Storms brought rain to California on Monday and increased the risk of mudslides in fire-ravaged communities, driving property owners to stack sandbags in devastated northern wine country areas and leading authorities to order evacuations for Southern California neighborhoods below hillsides burned by the state's largest wildfire in history.
Forecasters issued a flash flood watch for parts for Sonoma and Mendocino counties north of San Francisco, warning that heavy rainfall could trigger mudslides in areas devastated by October wildfires. The blazes leveled entire neighborhoods, killing 44 people and destroying more than 8,900 homes and other buildings.
"City crews are actively driving around looking for signs of any flooding, mudslides, things of that nature. They are making sure water is flowing, making sure debris clogging storm drains or gutters is cleared up," said Santa Rosa Assistant Fire Marshal Paul Lowenthal, who encouraged residents near burned areas to have evacuation plans in case they need to flee.
"The fire damaged a significant amount of trees and although a lot of the trees have been cut down and removed, there are still a lot of trees that could be a concern," he said.
A yearslong drought eased in California last spring, but Northern California had a dry start to winter and hardly any measurable rain fell in the south over the past six months. The extremely dry conditions and high winds last year led to some of the most destructive blazes on both ends of the state.
Now, the storm coming in from the Gulf of Alaska could dump up to 4 inches (10 centimeters) of rain on Northern California areas still recovering from fires before clearing up by Tuesday evening, National Weather Service meteorologist Steve Anderson said.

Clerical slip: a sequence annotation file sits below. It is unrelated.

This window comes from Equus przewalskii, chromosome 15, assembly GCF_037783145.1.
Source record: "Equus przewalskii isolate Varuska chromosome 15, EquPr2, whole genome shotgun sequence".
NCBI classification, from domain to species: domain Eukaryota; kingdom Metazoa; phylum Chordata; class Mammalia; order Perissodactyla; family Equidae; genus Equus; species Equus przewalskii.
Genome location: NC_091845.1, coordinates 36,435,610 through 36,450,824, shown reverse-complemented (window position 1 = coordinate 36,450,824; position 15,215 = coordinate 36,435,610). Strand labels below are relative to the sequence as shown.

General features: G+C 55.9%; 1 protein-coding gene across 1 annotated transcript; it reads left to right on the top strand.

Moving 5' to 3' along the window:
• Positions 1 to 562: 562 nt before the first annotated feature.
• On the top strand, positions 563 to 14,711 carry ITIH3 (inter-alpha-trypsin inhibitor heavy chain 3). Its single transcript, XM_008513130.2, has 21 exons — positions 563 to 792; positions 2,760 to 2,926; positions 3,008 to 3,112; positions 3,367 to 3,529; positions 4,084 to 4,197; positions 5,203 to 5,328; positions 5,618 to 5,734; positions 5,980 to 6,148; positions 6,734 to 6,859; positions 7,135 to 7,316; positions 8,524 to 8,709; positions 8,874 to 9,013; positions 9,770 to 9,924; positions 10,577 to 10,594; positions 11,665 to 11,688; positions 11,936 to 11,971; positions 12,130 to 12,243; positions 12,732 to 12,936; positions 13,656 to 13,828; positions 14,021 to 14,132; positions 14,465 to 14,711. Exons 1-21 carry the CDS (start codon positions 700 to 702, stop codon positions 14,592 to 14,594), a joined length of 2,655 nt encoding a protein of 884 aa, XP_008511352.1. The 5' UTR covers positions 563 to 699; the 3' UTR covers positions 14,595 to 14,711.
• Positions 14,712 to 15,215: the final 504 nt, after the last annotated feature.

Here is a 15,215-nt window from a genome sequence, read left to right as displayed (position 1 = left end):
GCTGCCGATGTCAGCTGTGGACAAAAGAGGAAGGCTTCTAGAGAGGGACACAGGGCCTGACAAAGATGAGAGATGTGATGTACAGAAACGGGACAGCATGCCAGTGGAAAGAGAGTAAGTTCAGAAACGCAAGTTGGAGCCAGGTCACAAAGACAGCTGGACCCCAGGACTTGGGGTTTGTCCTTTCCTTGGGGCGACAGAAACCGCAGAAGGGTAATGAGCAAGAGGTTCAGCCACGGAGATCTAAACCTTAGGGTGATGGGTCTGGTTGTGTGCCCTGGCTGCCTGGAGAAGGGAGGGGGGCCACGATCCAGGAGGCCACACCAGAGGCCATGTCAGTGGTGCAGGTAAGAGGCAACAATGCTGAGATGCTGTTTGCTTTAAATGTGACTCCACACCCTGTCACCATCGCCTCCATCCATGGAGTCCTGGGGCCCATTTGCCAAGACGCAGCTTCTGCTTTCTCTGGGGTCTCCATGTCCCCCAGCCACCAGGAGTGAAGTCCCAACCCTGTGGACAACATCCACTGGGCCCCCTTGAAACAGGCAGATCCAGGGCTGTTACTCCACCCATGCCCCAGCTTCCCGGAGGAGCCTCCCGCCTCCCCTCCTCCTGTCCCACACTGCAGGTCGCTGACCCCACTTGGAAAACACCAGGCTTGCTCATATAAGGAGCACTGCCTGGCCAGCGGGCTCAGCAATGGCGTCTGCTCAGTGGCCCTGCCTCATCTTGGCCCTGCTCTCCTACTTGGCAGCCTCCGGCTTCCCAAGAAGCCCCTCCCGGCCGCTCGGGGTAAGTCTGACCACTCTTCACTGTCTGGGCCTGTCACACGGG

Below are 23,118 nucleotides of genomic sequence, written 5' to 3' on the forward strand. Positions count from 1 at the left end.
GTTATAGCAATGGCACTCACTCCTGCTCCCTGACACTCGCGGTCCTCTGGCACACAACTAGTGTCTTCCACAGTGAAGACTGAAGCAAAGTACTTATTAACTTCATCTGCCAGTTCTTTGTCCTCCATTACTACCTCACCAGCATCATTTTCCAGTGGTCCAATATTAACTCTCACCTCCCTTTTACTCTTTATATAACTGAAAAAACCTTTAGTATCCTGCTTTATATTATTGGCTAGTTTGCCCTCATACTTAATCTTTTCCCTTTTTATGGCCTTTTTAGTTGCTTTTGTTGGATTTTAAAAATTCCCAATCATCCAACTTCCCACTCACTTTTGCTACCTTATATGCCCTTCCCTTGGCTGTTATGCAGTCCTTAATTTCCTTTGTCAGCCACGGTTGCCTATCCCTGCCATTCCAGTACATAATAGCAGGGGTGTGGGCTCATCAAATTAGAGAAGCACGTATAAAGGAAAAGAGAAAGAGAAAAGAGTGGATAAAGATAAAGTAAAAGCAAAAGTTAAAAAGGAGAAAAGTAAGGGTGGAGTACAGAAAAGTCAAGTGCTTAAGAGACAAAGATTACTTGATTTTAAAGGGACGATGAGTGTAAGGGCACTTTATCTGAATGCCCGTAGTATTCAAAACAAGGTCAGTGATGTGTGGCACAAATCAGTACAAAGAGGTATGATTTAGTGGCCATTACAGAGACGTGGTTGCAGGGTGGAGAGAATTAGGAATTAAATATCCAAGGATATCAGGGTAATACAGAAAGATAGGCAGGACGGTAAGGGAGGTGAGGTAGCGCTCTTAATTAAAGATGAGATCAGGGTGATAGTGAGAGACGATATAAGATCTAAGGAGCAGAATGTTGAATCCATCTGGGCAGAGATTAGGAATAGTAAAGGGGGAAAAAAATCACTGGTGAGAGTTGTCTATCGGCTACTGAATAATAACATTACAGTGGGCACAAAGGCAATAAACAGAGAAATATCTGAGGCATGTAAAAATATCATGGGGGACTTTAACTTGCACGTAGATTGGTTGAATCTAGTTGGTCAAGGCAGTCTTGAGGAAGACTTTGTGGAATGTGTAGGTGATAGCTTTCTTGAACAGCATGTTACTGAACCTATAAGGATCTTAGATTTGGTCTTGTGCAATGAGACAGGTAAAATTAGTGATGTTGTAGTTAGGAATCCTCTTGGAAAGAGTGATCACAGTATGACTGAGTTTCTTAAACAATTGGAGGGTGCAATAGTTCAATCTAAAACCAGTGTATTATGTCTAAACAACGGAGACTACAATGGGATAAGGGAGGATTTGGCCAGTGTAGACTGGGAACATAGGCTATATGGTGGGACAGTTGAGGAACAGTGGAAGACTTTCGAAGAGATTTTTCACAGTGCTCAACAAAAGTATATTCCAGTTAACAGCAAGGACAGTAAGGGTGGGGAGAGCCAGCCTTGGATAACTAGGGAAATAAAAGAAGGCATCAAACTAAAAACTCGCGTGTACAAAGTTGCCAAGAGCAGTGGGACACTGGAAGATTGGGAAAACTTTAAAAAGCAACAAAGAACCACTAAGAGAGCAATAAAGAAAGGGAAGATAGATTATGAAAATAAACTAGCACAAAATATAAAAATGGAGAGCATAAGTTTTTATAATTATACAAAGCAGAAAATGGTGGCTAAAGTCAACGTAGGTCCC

"Everything is soaking into the ground at this time, but if it gets very heavy, it could trigger a flash flood warning," Anderson said.
In Southern California, about 21,000 people were evacuated from neighborhoods beneath hillsides laid bare by the state's largest wildfire and other recent blazes amid fears of flash floods and debris flows.
Robert Lewin, director of the Santa Barbara County Office of Emergency Management, urged residents in parts of Summerland, Carpinteria and Montecito to leave by midday. The hillside communities were evacuated last month as the massive Thomas Fire raged. Evacuations also include homes near other burn areas dating to 2016.
"Creeks that normally would be dry would turn into raging rivers of mud and debris and large rocks and trees," Lewin said. "These can be quite damaging. They'll destroy roads, they'll take out homes."
The wet and windy system moving ashore could soak much of the state and drop several inches in parts of Santa Barbara and Ventura counties, where the biggest California blaze has burned for more than a month. About an inch of rain is forecast for downtown Los Angeles, the most in nearly a year.
In the foothills just northeast of Los Angeles, residents placed sandbags outside houses that survived a December fire that scorched more than 24 square (62 square kilometers) miles, destroyed 60 homes and damaged 55 others.
"I'm on adrenaline right now. I was for a whole week during the fires, and this is just as — it's a similar feeling," Kat Pierson told KCAL-TV of Los Angeles. Three canyons in that area were later ordered evacuated and suburban Burbank issued a voluntary evacuation warning for the area of a September wildfire.
As the storm moved in early Monday, it snarled traffic in the San Francisco Bay Area during the morning commute and caused several crashes. No injuries were reported.
The weather service also issued a winter weather advisory for portions of the Sierra Nevada above 7,000 feet (2,134 meters), forecasting about 4 to 7 inches (10 to 18 centimeters) of snow and up to 1 to 2 feet (30 to 61 centimeters) on higher peaks Tuesday. It said travelers should prepare for difficult travel conditions, including gusty winds, low visibility and slick and snow-covered roads.